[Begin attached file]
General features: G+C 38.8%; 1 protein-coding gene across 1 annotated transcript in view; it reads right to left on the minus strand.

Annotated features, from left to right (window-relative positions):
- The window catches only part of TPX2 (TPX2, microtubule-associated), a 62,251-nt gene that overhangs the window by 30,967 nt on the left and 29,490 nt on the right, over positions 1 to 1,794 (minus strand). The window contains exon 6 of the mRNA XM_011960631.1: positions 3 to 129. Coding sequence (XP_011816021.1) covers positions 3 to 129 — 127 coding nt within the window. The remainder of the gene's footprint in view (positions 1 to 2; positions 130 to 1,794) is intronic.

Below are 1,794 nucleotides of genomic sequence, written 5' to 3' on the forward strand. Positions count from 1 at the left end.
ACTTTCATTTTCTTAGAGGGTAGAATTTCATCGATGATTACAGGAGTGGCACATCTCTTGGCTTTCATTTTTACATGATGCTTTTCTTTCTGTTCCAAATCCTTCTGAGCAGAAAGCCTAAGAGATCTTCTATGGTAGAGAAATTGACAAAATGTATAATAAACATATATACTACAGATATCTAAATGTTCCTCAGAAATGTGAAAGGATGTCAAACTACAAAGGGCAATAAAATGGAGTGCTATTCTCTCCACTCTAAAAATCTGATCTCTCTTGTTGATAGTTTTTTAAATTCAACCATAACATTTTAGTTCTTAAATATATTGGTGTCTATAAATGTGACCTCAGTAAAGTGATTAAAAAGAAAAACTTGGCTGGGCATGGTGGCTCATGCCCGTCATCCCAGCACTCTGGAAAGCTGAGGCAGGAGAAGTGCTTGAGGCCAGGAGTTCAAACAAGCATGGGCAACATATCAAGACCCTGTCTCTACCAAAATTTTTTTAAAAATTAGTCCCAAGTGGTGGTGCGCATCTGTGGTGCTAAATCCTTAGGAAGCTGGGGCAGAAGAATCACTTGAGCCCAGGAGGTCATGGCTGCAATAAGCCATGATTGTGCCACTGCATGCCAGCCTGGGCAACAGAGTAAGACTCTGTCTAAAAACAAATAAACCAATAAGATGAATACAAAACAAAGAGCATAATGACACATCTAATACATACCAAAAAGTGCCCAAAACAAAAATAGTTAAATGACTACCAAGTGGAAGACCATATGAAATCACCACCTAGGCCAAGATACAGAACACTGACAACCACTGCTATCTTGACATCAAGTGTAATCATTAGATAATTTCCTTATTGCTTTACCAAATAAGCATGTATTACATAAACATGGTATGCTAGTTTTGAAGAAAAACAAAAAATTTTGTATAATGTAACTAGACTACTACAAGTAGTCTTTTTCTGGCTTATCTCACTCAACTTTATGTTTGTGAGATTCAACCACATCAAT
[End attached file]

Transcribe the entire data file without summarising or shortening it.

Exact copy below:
General features: G+C 38.8%; 1 protein-coding gene across 1 annotated transcript in view; it reads right to left on the minus strand.

Annotated features, from left to right (window-relative positions):
- The window catches only part of TPX2 (TPX2, microtubule-associated), a 62,251-nt gene that overhangs the window by 30,967 nt on the left and 29,490 nt on the right, over positions 1 to 1,794 (minus strand). The window contains exon 6 of the mRNA XM_011960631.1: positions 3 to 129. Coding sequence (XP_011816021.1) covers positions 3 to 129 — 127 coding nt within the window. The remainder of the gene's footprint in view (positions 1 to 2; positions 130 to 1,794) is intronic.

Below are 1,794 nucleotides of genomic sequence, written 5' to 3' on the forward strand. Positions count from 1 at the left end.
ACTTTCATTTTCTTAGAGGGTAGAATTTCATCGATGATTACAGGAGTGGCACATCTCTTGGCTTTCATTTTTACATGATGCTTTTCTTTCTGTTCCAAATCCTTCTGAGCAGAAAGCCTAAGAGATCTTCTATGGTAGAGAAATTGACAAAATGTATAATAAACATATATACTACAGATATCTAAATGTTCCTCAGAAATGTGAAAGGATGTCAAACTACAAAGGGCAATAAAATGGAGTGCTATTCTCTCCACTCTAAAAATCTGATCTCTCTTGTTGATAGTTTTTTAAATTCAACCATAACATTTTAGTTCTTAAATATATTGGTGTCTATAAATGTGACCTCAGTAAAGTGATTAAAAAGAAAAACTTGGCTGGGCATGGTGGCTCATGCCCGTCATCCCAGCACTCTGGAAAGCTGAGGCAGGAGAAGTGCTTGAGGCCAGGAGTTCAAACAAGCATGGGCAACATATCAAGACCCTGTCTCTACCAAAATTTTTTTAAAAATTAGTCCCAAGTGGTGGTGCGCATCTGTGGTGCTAAATCCTTAGGAAGCTGGGGCAGAAGAATCACTTGAGCCCAGGAGGTCATGGCTGCAATAAGCCATGATTGTGCCACTGCATGCCAGCCTGGGCAACAGAGTAAGACTCTGTCTAAAAACAAATAAACCAATAAGATGAATACAAAACAAAGAGCATAATGACACATCTAATACATACCAAAAAGTGCCCAAAACAAAAATAGTTAAATGACTACCAAGTGGAAGACCATATGAAATCACCACCTAGGCCAAGATACAGAACACTGACAACCACTGCTATCTTGACATCAAGTGTAATCATTAGATAATTTCCTTATTGCTTTACCAAATAAGCATGTATTACATAAACATGGTATGCTAGTTTTGAAGAAAAACAAAAAATTTTGTATAATGTAACTAGACTACTACAAGTAGTCTTTTTCTGGCTTATCTCACTCAACTTTATGTTTGTGAGATTCAACCACATCAAT